Two U.S. Supreme Court cases addressing drug testing of high school students have helped to clarify judicial standards with regard to student privacy when confronted with search and seizure issues in this contentious area. Given the relative lack of litigation involving higher education, the judicial analyses in the Supreme Court cases can be adapted in colleges and universities to help clarify the reasonable expectations of officials who are responsible for administering drug-testing policies.
Challenges to drug-testing policies typically involve the Fourth Amendment’s protection against unreasonable searches and seizures. Students have also occasionally, but unsuccessfully, raised concerns under the Fourteenth Amendment’s Due Process Clause. The Supreme Court has decided that urinalysis drug testing constitutes a search within the meaning of the Fourth Amendment. Even so, the Court ruled that such searches can be justified based on the need for educational officials to prevent and deter drug use for the physical protection of their students rather than on probable cause. To this end, the Court has twice upheld random suspicionless drug testing of student athletes in high school settings in Vernonia School District v. Acton (1995) and Board of Education of Pottawatomie County v. Earls (2002).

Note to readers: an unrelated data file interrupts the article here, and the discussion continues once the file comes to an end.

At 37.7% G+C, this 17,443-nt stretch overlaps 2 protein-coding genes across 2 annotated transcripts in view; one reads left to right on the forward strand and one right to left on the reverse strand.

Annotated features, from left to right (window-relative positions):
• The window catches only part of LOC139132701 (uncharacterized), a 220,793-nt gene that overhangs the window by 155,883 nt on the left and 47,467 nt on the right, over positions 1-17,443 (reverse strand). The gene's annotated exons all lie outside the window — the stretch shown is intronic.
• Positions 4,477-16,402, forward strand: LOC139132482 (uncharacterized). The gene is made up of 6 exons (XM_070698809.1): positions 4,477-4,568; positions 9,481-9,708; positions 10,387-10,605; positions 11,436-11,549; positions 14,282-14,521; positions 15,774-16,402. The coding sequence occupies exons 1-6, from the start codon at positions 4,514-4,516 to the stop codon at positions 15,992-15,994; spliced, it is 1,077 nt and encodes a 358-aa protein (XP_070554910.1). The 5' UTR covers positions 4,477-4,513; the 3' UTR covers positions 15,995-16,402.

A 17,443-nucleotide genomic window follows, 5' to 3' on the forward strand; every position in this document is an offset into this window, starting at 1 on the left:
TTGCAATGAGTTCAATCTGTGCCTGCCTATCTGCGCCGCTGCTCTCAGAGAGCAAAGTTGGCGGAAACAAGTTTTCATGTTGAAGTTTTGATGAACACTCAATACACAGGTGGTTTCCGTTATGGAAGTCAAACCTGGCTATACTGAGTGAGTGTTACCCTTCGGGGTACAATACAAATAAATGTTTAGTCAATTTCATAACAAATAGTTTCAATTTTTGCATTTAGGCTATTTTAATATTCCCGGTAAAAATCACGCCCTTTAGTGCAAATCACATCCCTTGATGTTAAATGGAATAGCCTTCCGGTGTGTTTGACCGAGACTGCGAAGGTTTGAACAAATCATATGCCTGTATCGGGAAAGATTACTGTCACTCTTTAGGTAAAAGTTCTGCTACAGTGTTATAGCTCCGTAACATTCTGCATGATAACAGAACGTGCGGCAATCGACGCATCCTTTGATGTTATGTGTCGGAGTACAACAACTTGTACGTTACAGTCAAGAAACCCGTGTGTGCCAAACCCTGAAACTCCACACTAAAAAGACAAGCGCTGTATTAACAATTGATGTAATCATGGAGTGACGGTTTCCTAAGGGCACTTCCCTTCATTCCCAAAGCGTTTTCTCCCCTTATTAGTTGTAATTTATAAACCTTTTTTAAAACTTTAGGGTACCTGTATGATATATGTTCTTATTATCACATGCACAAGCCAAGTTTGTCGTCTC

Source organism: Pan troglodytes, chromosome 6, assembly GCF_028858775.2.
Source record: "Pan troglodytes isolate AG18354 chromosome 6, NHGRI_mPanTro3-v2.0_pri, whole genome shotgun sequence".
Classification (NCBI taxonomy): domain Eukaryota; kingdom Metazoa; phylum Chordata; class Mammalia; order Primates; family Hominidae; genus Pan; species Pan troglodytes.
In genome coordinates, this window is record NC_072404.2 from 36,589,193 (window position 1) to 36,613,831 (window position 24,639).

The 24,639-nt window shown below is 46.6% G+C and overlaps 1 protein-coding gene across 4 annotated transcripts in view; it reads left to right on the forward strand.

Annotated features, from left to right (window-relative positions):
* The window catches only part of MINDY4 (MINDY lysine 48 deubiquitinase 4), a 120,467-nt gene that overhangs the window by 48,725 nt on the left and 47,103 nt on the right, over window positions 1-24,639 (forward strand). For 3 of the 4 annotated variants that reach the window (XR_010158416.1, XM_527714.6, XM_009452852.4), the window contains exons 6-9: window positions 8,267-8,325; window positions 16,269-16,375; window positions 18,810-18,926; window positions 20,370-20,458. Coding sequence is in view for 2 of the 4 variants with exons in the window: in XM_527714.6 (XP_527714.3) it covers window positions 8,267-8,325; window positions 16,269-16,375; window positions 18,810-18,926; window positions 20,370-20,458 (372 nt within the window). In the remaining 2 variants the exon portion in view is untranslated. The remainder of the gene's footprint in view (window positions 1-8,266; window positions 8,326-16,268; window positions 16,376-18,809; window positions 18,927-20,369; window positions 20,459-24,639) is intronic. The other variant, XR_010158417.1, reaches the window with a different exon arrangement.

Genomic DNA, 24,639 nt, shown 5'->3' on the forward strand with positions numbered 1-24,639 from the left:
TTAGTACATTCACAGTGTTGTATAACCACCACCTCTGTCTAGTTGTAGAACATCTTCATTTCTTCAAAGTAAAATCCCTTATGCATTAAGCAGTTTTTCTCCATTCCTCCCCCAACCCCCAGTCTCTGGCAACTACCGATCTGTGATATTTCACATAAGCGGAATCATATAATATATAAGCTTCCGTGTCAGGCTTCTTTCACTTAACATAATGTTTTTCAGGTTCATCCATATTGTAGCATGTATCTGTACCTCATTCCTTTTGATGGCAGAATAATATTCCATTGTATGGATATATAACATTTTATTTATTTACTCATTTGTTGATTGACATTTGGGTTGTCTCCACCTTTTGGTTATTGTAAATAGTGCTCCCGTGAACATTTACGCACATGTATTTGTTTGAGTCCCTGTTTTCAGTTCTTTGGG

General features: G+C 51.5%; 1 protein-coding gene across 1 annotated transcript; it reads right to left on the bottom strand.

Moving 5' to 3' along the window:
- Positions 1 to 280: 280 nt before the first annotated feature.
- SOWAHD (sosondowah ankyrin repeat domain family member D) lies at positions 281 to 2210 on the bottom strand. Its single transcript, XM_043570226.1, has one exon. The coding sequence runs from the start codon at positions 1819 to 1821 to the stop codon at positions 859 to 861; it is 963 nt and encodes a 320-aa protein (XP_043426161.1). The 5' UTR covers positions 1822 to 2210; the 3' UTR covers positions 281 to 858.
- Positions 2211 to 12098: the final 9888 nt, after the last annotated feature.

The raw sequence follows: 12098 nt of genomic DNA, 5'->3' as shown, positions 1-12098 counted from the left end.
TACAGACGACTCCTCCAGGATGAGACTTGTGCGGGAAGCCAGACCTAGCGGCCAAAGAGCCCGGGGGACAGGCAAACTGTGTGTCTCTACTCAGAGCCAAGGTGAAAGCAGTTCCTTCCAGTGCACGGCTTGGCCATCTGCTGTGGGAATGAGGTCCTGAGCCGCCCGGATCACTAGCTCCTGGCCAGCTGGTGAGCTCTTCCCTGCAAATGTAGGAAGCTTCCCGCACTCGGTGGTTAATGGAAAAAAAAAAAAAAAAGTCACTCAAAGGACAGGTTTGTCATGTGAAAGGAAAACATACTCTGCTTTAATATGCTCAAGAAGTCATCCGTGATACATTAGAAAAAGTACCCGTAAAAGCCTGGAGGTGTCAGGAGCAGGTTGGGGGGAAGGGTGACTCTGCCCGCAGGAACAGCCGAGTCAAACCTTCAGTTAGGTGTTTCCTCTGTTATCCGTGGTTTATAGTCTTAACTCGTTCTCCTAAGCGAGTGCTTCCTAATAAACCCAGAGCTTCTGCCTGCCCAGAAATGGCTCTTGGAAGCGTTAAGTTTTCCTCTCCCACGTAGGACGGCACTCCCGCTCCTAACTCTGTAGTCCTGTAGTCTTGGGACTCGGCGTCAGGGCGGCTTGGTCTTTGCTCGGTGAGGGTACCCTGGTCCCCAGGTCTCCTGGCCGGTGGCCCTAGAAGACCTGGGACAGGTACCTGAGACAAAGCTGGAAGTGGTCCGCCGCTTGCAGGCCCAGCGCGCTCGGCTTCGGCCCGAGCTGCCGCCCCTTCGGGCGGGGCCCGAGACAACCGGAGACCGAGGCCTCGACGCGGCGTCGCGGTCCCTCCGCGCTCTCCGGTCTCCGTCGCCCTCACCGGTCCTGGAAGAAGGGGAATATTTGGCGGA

In Earls, the Supreme Court essentially applied the same test as in Vernonia in reasoning that the policy passed the three-part test that it had devised. First, the Court remarked that because the privacy interests of students in schools are limited to begin with, the policy was constitutional. Second, as to the character of the intrusion, the Court maintained that because the urine samples were collected in a minimally intrusive manner and the test results had limited uses, meaning that officials used them for rehabilitative purposes in helping students to overcome their substance abuse problems, the infringement on their privacy was constitutionally acceptable. Third, as to the nature and immediacy of the school board’s concerns and the policy’s efficacy in meeting them, the Court concluded that the in light of a growing national epidemic involving drug use and the effectiveness of testing, the policy passed constitutional muster; the Court slightly modified the third prong of the test in Earls, making it easier for officials to justify random suspicionless drug-testing policies for student-athletes.
In the aftermath of Earls, lower courts continue to uphold policies that call for drug testing of student- athletes in K–12 settings. Even though both of these cases predated the key litigation in higher education, they should be informative to officials who are involved in drug testing of student-athletes in colleges and universities.
The two highest-profile notable cases, both of which reached state high courts, to examine drug testing of student-athletes in higher education are University of Colorado v. Derdeyn (1993) and Hill v. NCAA (1994). While both cases involve drug testing of student athletes pursuant to NCAA policies, they reach significantly different outcomes.